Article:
As tensions continued to mount on Thursday between Washington and Pyongyang, former President Jimmy Carter said North Korean leaders are convinced the U.S. plans to launch a preemptive strike against the nation.

“I have visited North Korea three times, and have spent more than 20 hours in discussions with their political leaders regarding important issues that affect our relations,” Carter said in a statement. “During all these visits, the North Koreans emphasized that they wanted peaceful relations with the United States and their neighbors, but were convinced that we planned a preemptive military strike against their country.”

Carter said North Korea wants a new peace treaty to replace the ceasefire agreement that’s existed since the end of the Korean War in 1953, and to end economic sanctions.

“They have made it clear to me and others that their first priority is to assure that their military capability is capable of destroying a large part of Seoul and of responding strongly in other ways to any American attack,” Carter said.

Carter also said China’s influence of China in Pyongyang “seems to be greatly reduced since Kim Jong Un became the North Korean leader in December 2011.”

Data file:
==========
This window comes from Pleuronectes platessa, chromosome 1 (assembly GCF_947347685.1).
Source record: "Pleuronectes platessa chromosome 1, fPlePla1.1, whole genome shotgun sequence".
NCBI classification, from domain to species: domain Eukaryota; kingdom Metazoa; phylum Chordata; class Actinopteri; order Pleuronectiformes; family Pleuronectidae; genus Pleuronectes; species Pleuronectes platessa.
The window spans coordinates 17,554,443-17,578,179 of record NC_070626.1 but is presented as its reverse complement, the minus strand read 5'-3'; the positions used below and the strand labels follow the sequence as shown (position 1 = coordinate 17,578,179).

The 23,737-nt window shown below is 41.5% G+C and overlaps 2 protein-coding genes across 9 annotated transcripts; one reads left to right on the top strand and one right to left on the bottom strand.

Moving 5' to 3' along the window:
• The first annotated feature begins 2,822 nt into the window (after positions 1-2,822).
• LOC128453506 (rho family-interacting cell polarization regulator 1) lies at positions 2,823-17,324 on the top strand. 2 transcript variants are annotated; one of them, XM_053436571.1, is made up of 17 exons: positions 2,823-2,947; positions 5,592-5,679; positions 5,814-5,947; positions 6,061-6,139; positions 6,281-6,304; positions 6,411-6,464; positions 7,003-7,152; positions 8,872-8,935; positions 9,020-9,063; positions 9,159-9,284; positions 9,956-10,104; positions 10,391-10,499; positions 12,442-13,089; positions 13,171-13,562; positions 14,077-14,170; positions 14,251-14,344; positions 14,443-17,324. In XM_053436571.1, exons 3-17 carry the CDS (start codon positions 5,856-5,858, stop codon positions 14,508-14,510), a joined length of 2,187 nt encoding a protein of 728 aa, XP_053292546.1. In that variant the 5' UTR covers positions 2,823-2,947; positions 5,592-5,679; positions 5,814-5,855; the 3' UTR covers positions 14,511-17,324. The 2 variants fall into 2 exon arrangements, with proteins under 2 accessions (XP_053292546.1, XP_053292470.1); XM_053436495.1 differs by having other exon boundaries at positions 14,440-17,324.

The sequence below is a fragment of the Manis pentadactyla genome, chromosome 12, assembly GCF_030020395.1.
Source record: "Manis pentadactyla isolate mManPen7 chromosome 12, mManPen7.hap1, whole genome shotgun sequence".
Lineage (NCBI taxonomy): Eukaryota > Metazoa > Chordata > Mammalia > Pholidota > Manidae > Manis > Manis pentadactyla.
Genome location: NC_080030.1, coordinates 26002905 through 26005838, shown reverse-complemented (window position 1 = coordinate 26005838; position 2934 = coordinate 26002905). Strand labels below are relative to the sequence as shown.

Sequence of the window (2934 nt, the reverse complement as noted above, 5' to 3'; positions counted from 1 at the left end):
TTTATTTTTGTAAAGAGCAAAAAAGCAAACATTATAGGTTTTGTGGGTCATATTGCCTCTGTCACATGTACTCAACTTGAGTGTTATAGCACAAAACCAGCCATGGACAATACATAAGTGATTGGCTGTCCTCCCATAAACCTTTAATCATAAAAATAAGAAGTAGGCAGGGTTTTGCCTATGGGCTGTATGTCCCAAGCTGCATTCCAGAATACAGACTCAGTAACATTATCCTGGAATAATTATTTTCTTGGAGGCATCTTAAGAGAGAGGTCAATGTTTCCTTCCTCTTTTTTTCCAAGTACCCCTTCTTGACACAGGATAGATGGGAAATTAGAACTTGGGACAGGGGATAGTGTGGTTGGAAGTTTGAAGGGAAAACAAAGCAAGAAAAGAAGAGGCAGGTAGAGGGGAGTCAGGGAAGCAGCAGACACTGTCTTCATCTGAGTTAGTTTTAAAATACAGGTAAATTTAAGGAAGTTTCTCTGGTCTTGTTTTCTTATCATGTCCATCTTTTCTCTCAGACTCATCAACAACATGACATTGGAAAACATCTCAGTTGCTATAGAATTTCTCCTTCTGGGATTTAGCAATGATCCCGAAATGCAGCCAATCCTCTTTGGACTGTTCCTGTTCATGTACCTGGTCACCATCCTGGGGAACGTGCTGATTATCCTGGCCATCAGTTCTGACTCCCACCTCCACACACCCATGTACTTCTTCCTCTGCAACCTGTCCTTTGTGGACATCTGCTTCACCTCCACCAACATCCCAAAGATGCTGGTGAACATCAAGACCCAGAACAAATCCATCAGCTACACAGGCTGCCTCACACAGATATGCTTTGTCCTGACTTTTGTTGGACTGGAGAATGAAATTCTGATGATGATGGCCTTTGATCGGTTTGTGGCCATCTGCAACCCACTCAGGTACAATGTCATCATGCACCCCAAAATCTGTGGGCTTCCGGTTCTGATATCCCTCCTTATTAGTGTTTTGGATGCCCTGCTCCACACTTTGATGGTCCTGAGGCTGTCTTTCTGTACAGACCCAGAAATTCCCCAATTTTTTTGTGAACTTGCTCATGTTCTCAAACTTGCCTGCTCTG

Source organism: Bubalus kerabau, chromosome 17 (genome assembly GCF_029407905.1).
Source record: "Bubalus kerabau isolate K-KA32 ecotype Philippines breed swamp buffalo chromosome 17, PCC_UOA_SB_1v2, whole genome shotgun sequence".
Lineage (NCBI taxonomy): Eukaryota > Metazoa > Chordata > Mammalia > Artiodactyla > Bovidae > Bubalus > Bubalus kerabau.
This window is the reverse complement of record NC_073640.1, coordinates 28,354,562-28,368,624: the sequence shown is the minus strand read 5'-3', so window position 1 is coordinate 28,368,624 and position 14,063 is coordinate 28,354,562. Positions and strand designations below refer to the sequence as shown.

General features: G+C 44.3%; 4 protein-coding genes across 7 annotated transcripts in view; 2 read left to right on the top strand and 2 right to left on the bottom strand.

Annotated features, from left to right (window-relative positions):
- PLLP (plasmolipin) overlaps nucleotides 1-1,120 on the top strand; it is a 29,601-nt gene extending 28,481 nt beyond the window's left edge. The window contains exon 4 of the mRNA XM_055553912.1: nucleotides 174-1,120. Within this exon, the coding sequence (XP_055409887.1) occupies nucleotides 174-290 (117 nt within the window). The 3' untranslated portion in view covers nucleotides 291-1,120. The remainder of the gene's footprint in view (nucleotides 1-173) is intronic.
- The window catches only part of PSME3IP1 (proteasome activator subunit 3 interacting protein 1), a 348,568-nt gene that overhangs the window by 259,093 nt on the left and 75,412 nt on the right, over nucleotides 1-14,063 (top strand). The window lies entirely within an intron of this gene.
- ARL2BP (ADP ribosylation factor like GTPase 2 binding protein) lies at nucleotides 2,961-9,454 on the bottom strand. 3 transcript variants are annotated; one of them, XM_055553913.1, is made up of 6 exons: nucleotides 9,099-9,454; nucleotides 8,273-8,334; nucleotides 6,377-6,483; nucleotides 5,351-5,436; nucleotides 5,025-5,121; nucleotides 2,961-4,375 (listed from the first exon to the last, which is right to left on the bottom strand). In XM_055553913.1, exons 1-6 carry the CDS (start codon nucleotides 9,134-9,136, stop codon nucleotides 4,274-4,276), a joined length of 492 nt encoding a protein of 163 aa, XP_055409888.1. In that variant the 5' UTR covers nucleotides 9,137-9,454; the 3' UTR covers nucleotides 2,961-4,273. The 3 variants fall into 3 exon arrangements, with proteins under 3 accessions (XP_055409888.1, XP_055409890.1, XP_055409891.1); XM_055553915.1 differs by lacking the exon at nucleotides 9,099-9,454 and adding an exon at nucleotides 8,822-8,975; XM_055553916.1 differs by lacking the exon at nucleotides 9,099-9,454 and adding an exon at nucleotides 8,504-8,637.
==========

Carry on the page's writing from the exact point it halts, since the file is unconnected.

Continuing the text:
On Thursday, President Donald Trump doubled down on his threats to unleash "fire and fury" on North Korea, pushing back against criticism that his aggressive rhetoric might backfire and inflame tensions.

“Maybe it wasn’t tough enough," Trump said of his previous statement. "It's about time that somebody stuck up for the people of this country and for the people of other countries.

Trump said he would consider negotiations with North Korea and declined to discuss the possibility of a preemptive strike against Pyongyang.

Trump spoke at his Bedminster National Golf Club after meeting with Vice President Pence, Chief of Staff John Kelly and National Security Adviser H.R. McMaster.

The president's comments come two days after he threatened to unleash "fire and fury" on North Korea if the rogue nation persists in threatening the United States.

Yet North Korea's top general escalated those threats, saying this week he was drawing up plans to attack the U.S. territory of Guam with four ballistic missiles.

“The harsh rhetoric from Washington and Pyongyang during recent months has exacerbated an already confrontational relationship between our countries, and has probably eliminated any chance of good faith peace talks between the United States and North Korea,” Carter said. “Our leaders need to encourage talks between North Korea and other countries, especially China and Russia. The recent UN Security Council unanimous vote for new sanctions suggests that these countries could help.

“In all cases, a nuclear exchange must be avoided. All parties must assure North Koreans we will forego any military action against them if North Korea remains peaceful.”

USA Today contributed to this report.